Dark Side of CBS
- Wednesday, October 29, 2003
On October 13 and 14, a two-part story by Vince Gonzales was aired on the CBS Evening News. The two segments were titled "A Dark Side to Home Schooling" and "Home Schooling Nightmares."
To view the stories - part one and part two -
In over 20 years of advocacy on behalf of homeschooling, HSLDA has seen lots of negative stories regarding home education. However, nothing compares with this series on CBS in terms of distorting the truth about home education.
The message of the CBS report was that families homeschool in order to hide child abuse. To makes its case, CBS simply reported on a few horrific tragedies. Notably absent was any attempt to compare child abuse rates in home education to national rates. Even more alarming was the fact that the examples used did not even support its case. The families that were highlighted in the program were already well known to social services. The existing laws were sufficient to bring the family's difficulties to the light of day.
It is worth briefly reviewing the five examples used by CBS to 'prove' their contention that homeschooling is used to hide child abuse.
There were two cases arising in Texas, both involving a mother killing her children. The cases of Andrea Yates and Deanna Laney received much publicity when they occurred. However, these cases were really not at all about homeschooling hiding abuse. In both situations, the women had severe mental illness which was the determining factor in their crimes and social services was aware of problems within the family. Moreover, most of the children in these two families had not reached the age of compulsory attendance. Therefore, they were no different from millions of families with 'pre-school' children.
Another example was from Iowa. There, the 10 year old adopted child of the Boss's was found dead. CBS contends that homeschooling enabled the family to hide the child from public authorities but the truth is that the Boss's lied to government agencies in order to evade detection. The child was adopted in Michigan and the Boss's informed Michigan authorities that the child was living in Iowa in order to receive monthly subsidy checks from Michigan. The Boss's also lied to local Iowa authorities stating that Timothy was living in Michigan with a relative. If there's any failure it is a failure of the adoption procedure. Homeschooling had nothing to do with the tragedy.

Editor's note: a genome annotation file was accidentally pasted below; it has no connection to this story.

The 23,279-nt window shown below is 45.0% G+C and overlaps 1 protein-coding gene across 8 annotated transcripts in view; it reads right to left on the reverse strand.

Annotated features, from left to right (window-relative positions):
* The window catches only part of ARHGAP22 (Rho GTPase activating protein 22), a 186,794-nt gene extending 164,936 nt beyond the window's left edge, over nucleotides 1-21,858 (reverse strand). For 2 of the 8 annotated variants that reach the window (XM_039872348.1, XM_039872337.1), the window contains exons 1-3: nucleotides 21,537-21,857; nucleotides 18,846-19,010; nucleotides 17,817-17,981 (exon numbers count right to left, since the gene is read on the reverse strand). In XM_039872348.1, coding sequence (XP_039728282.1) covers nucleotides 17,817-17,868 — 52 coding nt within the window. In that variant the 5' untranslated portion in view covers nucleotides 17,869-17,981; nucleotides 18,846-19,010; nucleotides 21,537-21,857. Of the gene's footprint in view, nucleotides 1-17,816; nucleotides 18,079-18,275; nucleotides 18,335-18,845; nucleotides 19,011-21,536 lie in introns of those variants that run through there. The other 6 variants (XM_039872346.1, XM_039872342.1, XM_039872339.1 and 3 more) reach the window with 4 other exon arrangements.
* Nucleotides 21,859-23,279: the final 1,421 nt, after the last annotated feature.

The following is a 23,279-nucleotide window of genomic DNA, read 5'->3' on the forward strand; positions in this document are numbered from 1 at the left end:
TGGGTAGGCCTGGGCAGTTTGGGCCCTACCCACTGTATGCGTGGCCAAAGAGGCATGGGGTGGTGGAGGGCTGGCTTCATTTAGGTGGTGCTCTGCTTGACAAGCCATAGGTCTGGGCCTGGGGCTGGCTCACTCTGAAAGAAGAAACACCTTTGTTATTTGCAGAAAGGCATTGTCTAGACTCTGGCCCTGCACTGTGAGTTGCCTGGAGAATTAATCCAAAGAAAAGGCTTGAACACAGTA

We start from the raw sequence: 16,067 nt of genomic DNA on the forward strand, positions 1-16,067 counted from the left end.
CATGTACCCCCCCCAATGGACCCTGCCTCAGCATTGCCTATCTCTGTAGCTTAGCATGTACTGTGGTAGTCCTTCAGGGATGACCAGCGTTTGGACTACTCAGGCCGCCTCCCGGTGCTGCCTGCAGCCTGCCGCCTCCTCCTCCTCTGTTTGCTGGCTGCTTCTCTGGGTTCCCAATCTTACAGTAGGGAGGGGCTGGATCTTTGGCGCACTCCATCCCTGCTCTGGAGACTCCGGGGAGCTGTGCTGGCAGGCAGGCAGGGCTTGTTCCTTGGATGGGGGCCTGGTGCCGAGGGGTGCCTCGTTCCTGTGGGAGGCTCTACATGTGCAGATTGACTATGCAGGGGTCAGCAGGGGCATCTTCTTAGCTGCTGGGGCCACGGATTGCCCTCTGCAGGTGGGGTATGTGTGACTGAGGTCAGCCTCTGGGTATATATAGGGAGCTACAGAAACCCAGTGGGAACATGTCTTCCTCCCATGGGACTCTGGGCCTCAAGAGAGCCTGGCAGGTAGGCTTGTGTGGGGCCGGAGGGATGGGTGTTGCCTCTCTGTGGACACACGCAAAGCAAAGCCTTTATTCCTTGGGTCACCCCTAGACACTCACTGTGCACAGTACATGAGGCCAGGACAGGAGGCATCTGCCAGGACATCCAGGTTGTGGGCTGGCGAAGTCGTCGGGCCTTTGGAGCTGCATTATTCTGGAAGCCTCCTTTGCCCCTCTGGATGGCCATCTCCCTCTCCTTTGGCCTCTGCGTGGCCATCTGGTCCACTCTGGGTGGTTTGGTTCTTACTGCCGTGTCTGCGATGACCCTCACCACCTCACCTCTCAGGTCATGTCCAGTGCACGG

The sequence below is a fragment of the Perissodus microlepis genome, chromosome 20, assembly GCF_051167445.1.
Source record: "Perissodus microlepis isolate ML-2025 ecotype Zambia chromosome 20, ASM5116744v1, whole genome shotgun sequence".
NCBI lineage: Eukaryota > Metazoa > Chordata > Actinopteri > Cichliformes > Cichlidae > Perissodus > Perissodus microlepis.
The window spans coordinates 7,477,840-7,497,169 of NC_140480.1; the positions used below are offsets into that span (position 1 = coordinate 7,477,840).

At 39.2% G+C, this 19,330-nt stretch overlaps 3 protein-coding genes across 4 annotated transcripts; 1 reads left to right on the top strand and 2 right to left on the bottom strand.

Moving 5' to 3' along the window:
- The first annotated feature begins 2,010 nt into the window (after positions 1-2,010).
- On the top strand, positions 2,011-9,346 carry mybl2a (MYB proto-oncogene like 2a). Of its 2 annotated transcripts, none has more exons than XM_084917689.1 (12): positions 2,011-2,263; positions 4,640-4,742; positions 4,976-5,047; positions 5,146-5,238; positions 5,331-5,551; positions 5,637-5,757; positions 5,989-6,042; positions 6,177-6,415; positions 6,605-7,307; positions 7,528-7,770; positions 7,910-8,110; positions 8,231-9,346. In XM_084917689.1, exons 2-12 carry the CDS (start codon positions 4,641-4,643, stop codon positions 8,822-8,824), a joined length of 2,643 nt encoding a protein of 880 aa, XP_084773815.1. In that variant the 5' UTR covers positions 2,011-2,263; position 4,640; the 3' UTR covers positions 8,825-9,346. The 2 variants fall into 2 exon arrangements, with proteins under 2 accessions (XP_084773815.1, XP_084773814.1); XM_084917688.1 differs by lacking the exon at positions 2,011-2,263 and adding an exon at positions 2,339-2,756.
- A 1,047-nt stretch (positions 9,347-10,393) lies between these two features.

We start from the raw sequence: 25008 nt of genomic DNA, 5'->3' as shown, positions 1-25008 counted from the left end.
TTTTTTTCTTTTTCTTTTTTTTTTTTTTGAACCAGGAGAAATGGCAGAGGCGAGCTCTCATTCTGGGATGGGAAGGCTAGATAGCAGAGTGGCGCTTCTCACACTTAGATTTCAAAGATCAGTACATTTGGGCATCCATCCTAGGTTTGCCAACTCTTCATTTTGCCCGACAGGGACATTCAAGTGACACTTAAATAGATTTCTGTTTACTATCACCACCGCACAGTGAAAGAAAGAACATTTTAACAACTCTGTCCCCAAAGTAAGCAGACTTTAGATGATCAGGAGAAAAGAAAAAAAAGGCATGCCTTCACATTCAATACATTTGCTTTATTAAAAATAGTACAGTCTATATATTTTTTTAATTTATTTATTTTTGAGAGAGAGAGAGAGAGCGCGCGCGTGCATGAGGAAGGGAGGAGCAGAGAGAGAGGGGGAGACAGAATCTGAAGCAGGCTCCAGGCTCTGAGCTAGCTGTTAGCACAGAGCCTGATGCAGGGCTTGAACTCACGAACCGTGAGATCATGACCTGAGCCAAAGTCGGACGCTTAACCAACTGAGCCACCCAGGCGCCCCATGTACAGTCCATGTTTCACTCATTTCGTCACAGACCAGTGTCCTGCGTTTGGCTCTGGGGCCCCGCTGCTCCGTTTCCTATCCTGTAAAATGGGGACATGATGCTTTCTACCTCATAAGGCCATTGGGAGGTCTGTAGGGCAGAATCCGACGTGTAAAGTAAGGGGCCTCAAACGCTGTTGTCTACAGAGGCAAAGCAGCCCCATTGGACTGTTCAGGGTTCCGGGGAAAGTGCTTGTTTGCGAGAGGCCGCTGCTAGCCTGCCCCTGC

The Warren's, featured in the first CBS report had been contacted by social services eleven times and social services were working with the family when the tragic double murder suicide occurred. Homeschooling did not offer the family 'a form of protection' from the state since the state was already aware of the difficulties within the family. Again, homeschooling was not a factor in this tragedy.
The Edgar's weren't even homeschoolers. According to the Kansas City Star the Edgars were part of a government run virtual charter school. In addition, Christy Edgar had filed for divorce in 1979 citing 'fears of bodily harm from the defendant,' yet the Edgars were allowed to adopt children. Moreover, the family was also known to child protective services. Neil Edgar was accused of using a stun gun to discipline a child in 1999. Homeschooling was in no way connected with the Edgars.
If CBS had truly investigated this issue, they would have come to the following conclusion: Homeschooling is not a source of child abuse or endangerment, but actually a better environment for children.
According to the National Clearinghouse on Child Abuse and Neglect Information, a service of the U.S. Department of Health and Human Services, children were victimized in America at a rate of 12.4 per 1,000 children, resulting in 903,000 children having been found to be victims of child maltreatment in 2001, the most recent year for which statistics are available. More than half of these victims suffered neglect (57%), nearly one fifth (19%) were physically abused, one out of ten were sexually abused (10%). Fatalities resulting from child abuse occurred at a rate of 1.81 per 100,000 children.
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